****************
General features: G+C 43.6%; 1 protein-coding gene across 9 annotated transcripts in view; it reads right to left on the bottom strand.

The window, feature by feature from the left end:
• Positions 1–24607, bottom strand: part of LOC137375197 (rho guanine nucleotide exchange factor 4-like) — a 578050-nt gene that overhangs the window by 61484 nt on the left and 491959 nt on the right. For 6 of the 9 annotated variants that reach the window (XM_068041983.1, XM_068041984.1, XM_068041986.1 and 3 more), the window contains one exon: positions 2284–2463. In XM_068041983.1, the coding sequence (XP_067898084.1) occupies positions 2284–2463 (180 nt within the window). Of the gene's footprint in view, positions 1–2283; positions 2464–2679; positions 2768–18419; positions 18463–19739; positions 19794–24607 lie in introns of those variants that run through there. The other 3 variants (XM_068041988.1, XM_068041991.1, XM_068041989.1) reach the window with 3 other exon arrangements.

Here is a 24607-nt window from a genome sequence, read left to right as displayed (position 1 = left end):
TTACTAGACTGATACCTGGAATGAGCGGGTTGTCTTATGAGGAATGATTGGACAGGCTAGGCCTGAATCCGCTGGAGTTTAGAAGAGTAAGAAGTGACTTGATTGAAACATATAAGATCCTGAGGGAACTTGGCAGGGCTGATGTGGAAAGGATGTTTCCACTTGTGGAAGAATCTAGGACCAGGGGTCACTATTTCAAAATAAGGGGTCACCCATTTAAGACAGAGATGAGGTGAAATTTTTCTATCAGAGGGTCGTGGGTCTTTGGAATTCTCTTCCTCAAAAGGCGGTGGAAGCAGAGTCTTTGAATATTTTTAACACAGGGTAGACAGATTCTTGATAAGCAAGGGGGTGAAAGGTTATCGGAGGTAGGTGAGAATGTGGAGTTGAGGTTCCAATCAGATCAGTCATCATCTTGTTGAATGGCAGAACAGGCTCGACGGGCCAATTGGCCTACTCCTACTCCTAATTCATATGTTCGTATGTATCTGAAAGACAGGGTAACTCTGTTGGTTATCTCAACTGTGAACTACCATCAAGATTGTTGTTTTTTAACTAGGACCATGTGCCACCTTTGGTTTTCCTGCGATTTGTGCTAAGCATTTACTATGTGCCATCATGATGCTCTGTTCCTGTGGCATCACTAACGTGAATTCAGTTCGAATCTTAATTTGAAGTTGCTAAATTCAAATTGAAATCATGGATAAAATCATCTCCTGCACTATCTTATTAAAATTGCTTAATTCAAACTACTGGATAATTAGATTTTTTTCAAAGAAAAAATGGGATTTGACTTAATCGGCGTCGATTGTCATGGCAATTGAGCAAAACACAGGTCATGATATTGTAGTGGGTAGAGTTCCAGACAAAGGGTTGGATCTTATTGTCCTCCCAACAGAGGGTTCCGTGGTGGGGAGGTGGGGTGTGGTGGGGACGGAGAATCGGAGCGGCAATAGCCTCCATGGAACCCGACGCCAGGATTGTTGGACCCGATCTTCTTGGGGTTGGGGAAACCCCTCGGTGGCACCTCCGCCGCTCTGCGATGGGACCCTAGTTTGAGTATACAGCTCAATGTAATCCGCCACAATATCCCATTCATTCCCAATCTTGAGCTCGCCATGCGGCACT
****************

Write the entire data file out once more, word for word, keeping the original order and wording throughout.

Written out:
General features: G+C 43.6%; 1 protein-coding gene across 9 annotated transcripts in view; it reads right to left on the bottom strand.

The window, feature by feature from the left end:
• Positions 1–24607, bottom strand: part of LOC137375197 (rho guanine nucleotide exchange factor 4-like) — a 578050-nt gene that overhangs the window by 61484 nt on the left and 491959 nt on the right. For 6 of the 9 annotated variants that reach the window (XM_068041983.1, XM_068041984.1, XM_068041986.1 and 3 more), the window contains one exon: positions 2284–2463. In XM_068041983.1, the coding sequence (XP_067898084.1) occupies positions 2284–2463 (180 nt within the window). Of the gene's footprint in view, positions 1–2283; positions 2464–2679; positions 2768–18419; positions 18463–19739; positions 19794–24607 lie in introns of those variants that run through there. The other 3 variants (XM_068041988.1, XM_068041991.1, XM_068041989.1) reach the window with 3 other exon arrangements.

Here is a 24607-nt window from a genome sequence, read left to right as displayed (position 1 = left end):
TTACTAGACTGATACCTGGAATGAGCGGGTTGTCTTATGAGGAATGATTGGACAGGCTAGGCCTGAATCCGCTGGAGTTTAGAAGAGTAAGAAGTGACTTGATTGAAACATATAAGATCCTGAGGGAACTTGGCAGGGCTGATGTGGAAAGGATGTTTCCACTTGTGGAAGAATCTAGGACCAGGGGTCACTATTTCAAAATAAGGGGTCACCCATTTAAGACAGAGATGAGGTGAAATTTTTCTATCAGAGGGTCGTGGGTCTTTGGAATTCTCTTCCTCAAAAGGCGGTGGAAGCAGAGTCTTTGAATATTTTTAACACAGGGTAGACAGATTCTTGATAAGCAAGGGGGTGAAAGGTTATCGGAGGTAGGTGAGAATGTGGAGTTGAGGTTCCAATCAGATCAGTCATCATCTTGTTGAATGGCAGAACAGGCTCGACGGGCCAATTGGCCTACTCCTACTCCTAATTCATATGTTCGTATGTATCTGAAAGACAGGGTAACTCTGTTGGTTATCTCAACTGTGAACTACCATCAAGATTGTTGTTTTTTAACTAGGACCATGTGCCACCTTTGGTTTTCCTGCGATTTGTGCTAAGCATTTACTATGTGCCATCATGATGCTCTGTTCCTGTGGCATCACTAACGTGAATTCAGTTCGAATCTTAATTTGAAGTTGCTAAATTCAAATTGAAATCATGGATAAAATCATCTCCTGCACTATCTTATTAAAATTGCTTAATTCAAACTACTGGATAATTAGATTTTTTTCAAAGAAAAAATGGGATTTGACTTAATCGGCGTCGATTGTCATGGCAATTGAGCAAAACACAGGTCATGATATTGTAGTGGGTAGAGTTCCAGACAAAGGGTTGGATCTTATTGTCCTCCCAACAGAGGGTTCCGTGGTGGGGAGGTGGGGTGTGGTGGGGACGGAGAATCGGAGCGGCAATAGCCTCCATGGAACCCGACGCCAGGATTGTTGGACCCGATCTTCTTGGGGTTGGGGAAACCCCTCGGTGGCACCTCCGCCGCTCTGCGATGGGACCCTAGTTTGAGTATACAGCTCAATGTAATCCGCCACAATATCCCATTCATTCCCAATCTTGAGCTCGCCATGCGGCACT